This Facebook Hack Reverses Google's Self-Promoting Social Search

To prove a point, Facebook, MySpace and Twitter employees have joined forces to create a hack that gets around Google's preferential social search, providing the real, most relevant social-network related results.

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To prove a point, Facebook, MySpace and Twitter employees have joined forces to create a hack that gets around Google's preferential social search, providing the real, most relevant social-network related results. Google claims its search, which suggests Google+ profiles alongside search results, can't integrate other (useful) social networks because the company doesn't have the data to do it. While there's already an FTC investigation and bad press about Google's new search results, these other networks, led by Facebook product director Blake Ross, have created "Focus on the User," which aims to prove that Google has all the information it needs to provide comprehensive social search results.

Though the hack only changes the results in the People and Pages box, it's easy enough to use for those looking for some social search variety. The installation process involves dragging a bookmark to one's browser tab. Then, for purer results, the Googler just has to click that "don't be evil" bookmarklet. The Focus on the User site has been overwhelmed by traffic several times we tried accessing their site today. But when it was working, we had the best results by searching from Google.com, rather than the Google Chrome toolbar. In either case, it could sometimes take a few minutes to transform Google's search results.

Google's reliance on Google+ instead of other, more popular networks, has come in for criticism that it promotes its own product over providing useful information to searchers. The Focus on the User hack fixes that, replacing those Google+ suggested profiles with what a Google search would surface as the most relevant content. Specifically, the bug "looks at the three places where Google only shows Google+ results and then automatically googles Google to see if Google finds a result more relevant than Google+," explains the site. For example, without the bug, a Google search of "cooking," suggests a Google+ profile of chef Jamie Oliver might be useful to a web surfer, putting it at the very top of its "People and Pages from the Social Web" widget. At first, that makes sense, as Oliver is a popular chef. But his Google+ profile doesn't have much going on, as he hasn't updated it since December 3, 2011. As a Googler, this information doesn't help much. In fact, there are other social networks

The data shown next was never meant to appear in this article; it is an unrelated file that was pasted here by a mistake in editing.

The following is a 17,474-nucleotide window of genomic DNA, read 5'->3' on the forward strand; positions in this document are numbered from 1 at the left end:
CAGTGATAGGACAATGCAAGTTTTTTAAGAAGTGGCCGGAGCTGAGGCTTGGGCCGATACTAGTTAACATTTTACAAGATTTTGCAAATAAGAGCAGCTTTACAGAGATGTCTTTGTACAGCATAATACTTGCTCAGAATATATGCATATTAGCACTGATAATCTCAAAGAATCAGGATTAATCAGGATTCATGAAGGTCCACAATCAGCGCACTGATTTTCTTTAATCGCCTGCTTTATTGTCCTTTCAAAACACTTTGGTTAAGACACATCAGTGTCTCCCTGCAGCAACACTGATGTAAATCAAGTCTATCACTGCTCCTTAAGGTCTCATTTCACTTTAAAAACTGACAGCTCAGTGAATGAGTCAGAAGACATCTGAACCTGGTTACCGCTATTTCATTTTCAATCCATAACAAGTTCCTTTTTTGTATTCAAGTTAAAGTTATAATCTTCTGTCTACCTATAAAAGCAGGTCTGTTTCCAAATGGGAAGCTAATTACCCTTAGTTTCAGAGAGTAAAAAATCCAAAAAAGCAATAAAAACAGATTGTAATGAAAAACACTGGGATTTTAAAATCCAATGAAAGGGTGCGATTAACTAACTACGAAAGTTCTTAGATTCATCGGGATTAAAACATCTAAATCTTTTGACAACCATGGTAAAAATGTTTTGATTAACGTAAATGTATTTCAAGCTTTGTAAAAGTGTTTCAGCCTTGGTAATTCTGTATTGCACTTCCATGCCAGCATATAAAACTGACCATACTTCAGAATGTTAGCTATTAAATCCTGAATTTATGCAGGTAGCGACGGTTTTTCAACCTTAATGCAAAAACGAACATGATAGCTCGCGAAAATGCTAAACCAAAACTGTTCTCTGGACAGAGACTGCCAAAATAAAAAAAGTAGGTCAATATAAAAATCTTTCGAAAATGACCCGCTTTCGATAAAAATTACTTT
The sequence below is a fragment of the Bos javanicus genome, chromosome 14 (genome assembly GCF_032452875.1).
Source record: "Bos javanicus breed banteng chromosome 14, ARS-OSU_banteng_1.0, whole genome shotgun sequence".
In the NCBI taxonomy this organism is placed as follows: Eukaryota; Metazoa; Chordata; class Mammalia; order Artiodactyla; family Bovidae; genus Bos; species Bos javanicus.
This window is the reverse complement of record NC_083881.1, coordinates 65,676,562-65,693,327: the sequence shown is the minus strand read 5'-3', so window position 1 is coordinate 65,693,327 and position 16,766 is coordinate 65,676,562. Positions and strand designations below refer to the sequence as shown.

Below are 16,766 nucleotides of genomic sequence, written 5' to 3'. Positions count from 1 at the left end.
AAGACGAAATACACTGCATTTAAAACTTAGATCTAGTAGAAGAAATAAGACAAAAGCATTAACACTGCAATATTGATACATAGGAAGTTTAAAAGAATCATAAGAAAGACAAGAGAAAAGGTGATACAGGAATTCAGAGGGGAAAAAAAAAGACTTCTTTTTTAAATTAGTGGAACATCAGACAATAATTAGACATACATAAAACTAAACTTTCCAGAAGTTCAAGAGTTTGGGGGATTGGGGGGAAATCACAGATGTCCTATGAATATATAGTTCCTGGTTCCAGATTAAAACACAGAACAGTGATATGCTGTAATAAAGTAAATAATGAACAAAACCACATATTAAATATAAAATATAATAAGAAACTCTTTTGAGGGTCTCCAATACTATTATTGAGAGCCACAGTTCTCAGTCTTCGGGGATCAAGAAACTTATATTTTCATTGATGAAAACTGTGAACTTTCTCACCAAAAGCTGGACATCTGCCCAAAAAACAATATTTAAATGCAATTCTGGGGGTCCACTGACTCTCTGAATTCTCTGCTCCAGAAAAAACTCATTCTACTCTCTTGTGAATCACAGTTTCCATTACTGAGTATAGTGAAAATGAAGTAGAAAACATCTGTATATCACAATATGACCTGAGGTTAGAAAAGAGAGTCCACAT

And, Google's own search algorithms know that this Google+ profile is irrelevant, especially compared to activity on other social networks. A Google search for Jamie Oliver surfaces his popular Twitter feed and Facebook page on the first page of results with no sign of the Google+ profile. With the hack, Oliver's Twitter feed -- updated on January 20 -- gets highlighted, rather than his abandoned Google+ profile.

Not only is this much more useful than a Google+ profile with nothing on it, but Blake and company prove a good point: "All of the ranking decisions are made by Google's own algorithms. No other services or APIs are accessed." In response to the criticism, Google has blamed other social networks for opting out of its results.  In a statement to The Washington Post, Google said, "As always, our goal is to provide you with the most relevant and comprehensive search results possible. However, Google does not have access to crawl all the information on some sites, so it’s not possible for us to surface all that content. Google also doesn’t have access to the social graph information from some sites, so it’s not possible to help you find information from those people you’re connected to. We’d certainly be open to helping people more easily find information from other services, but we’d want to make sure we were providing a consistent user experiences with meaningful control.”

The video below gives a detailed explanation of how Focus on the User works with existing Google search capabilities.

This article is from the archive of our partner The Wire.